Healthy Living


Diabetes Myths Debunked

Diabetes Myths Debunked

dessertsDiabetes is a concern for many people as they age. It has historically been primarily a disease of middle to old age. Nowadays, however, more young adults and even children are developing it because of unhealthy lifestyles. There are 2 forms of diabetes:

Type 1 diabetes, which often occurs in childhood, occurs when the pancreas is not able to produce insulin. When this happens, the blood glucose (sugar) level increases and insulin must be taken to balance out the count. Juvenile diabetes occurs mainly because of genetic factors.

Type 2, or adult onset, diabetes results when the body does not utilize the insulin the pancreas produces, called insulin resistance. The pancreas then overproduces insulin but eventually will be overloaded and cannot produce enough. Both type 1 and type 2 diabetes can be triggered by lifestyle, the environment, or one’s family medical history.

According to the American Diabetes Association, it’s important to understand everything you can about diabetes. Misconceptions about the disease can lead you to think and act in ways that increase your risk of developing it. Here are a few of the more common myths:

 

Myth: Diabetes is not considered a serious illness 

Fact: The disease results in more deaths annually than AIDS and breast cancer combined. It can lead to heart disease, stroke, cataracts, kidney disease and nerve damage. However, if diabetes is properly managed, you can prevent or delay many of its complications.

 

Myth: You must be overweight or obese to develop type 2 diabetes.

Fact: People who are normal weight can develop type 2 diabetes just like those who are overweight. Besides weight, other risk factors come into play, including age, ethnicity, and family history.

 

Myth: Eating lots of sugar can lead to diabetes.

Fact: Eating sugar is not a direct cause of diabetes. However, a diet high in simple carbohydrates such as sugar, fats, and calories contributes to obesity, which is a cause of the disease. As well, people who consume sugary drinks regularly are at greater risk for diabetes. The American Diabetes Association strongly suggests you avoid drinking beverages sweetened with sugar, such as fruit punch, sports drinks, soda and sweetened iced tea. Drinking sugared drinks raises the blood glucose level and boosts the number of carbohydrates consumed at one setting. For instance, 12 ounces of soda = 40 grams of carbs – about 10 teaspoons of sugar.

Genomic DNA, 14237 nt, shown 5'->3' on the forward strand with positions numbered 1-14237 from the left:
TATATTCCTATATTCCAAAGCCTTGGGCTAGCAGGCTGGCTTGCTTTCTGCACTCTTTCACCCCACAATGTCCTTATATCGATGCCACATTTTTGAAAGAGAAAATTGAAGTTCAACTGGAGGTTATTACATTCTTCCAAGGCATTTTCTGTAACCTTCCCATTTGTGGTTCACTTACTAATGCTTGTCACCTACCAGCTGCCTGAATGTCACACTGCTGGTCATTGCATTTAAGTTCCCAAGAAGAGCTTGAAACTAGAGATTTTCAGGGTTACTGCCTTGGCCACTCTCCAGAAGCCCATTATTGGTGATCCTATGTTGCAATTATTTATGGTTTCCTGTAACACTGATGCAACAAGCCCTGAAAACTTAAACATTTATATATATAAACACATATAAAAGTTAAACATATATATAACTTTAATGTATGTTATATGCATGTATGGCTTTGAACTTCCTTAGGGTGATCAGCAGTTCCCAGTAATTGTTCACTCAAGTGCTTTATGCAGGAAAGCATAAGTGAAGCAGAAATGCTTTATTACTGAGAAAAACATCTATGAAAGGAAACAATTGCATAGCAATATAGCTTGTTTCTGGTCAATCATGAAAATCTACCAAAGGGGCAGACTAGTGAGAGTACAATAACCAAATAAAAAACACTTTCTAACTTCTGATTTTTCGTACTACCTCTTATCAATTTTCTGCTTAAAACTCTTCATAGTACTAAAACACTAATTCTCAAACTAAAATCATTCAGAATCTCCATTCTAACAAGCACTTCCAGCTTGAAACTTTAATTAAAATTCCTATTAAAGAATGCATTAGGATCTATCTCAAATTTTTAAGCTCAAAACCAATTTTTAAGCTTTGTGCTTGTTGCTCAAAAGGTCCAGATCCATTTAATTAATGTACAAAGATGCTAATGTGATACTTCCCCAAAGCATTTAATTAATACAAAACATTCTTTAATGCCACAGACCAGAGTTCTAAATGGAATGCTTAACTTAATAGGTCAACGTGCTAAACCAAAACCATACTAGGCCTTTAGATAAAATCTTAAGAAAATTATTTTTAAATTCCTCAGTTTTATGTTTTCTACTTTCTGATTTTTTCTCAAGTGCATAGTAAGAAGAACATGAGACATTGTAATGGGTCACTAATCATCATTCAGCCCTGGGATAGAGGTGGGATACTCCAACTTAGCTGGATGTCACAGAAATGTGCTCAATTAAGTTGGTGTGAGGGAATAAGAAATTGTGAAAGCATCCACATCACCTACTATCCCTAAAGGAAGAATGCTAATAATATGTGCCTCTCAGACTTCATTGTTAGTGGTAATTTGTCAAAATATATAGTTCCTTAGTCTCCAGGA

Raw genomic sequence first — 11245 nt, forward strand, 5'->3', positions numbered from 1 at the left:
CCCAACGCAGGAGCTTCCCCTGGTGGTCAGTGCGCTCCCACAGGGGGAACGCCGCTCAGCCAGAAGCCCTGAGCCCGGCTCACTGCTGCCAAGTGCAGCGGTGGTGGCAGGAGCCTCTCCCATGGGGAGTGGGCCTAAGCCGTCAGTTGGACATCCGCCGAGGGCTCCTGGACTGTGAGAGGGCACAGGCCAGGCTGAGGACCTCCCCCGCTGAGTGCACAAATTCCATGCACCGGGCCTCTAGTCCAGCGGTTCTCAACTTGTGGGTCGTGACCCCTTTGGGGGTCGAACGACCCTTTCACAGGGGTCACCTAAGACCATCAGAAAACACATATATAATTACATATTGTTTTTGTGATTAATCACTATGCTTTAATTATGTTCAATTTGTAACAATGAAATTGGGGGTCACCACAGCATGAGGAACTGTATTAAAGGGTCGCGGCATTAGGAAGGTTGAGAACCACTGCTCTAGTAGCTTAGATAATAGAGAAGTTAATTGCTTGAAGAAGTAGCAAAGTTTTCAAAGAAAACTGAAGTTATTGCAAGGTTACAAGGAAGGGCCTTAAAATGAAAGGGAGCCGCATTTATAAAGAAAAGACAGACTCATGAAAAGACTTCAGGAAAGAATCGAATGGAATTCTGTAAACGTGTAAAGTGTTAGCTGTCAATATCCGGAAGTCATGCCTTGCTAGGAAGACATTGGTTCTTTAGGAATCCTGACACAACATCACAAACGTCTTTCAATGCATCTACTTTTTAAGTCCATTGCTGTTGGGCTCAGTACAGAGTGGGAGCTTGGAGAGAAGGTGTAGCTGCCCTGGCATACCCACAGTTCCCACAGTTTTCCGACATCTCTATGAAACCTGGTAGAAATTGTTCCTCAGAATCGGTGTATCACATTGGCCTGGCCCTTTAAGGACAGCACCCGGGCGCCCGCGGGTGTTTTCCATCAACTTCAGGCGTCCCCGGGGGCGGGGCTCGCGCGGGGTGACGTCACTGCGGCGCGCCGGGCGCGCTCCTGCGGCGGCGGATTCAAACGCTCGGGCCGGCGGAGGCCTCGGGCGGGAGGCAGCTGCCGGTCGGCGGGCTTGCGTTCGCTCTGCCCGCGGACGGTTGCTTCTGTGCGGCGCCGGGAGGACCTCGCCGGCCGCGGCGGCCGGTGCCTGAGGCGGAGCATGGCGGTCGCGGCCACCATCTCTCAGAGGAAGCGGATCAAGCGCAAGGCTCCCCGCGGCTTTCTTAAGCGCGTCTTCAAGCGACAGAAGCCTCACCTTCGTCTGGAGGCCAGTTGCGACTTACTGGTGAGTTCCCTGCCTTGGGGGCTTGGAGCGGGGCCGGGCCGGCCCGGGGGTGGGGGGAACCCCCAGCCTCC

Myth: Diabetics must follow special diets or eat certain diabetic foods

Fact: Eating a healthy diet is the best approach to controlling diabetes. You don’t need to buy specific foods as long as you eat low-calorie, nutritionally-dense foods. The carbohydrates that you consume factor into meal planning, too. The diabetes association recommends eating about 50 grams of carbohydrates at each meal.

 

Myth: Diabetics Cannot Eat Chocolate

When combined with a healthy diet of fruits and vegetables, chocolate can be eaten every now and then. Just make sure you primarily concentrate on foods that are both lower in calories and nutritious.

 

Myth: Diabetics Catch Colds and Flu More Frequently

While diabetics are often encouraged to get shots for flu, they are not more likely to catch cold or get sick with the flu than others. However, they do develop complications more easily if they do get sick.

 

Myth: You are Not Properly Controlling Your Diabetes if You Have to Start Taking Insulin

Fact: Type 2 or adult onset diabetes is a condition that is progressive. When you are first diagnosed, you may be able to keep your blood glucose at a healthy level with oral medication. However, as the body produces reduced levels of insulin over time, you may need to replace oral medicines with the administration of insulin.

 

Type 2 diabetes is a serious disease that is altogether too common – TOO common because it is mostly preventable. There is a genetic component to your risk for diabetes that you can’t control. However, a healthy lifestyle – including exercise and a nutritious diet – can help you reduce your risk of developing this devastating disease.

 


 by Peter Colten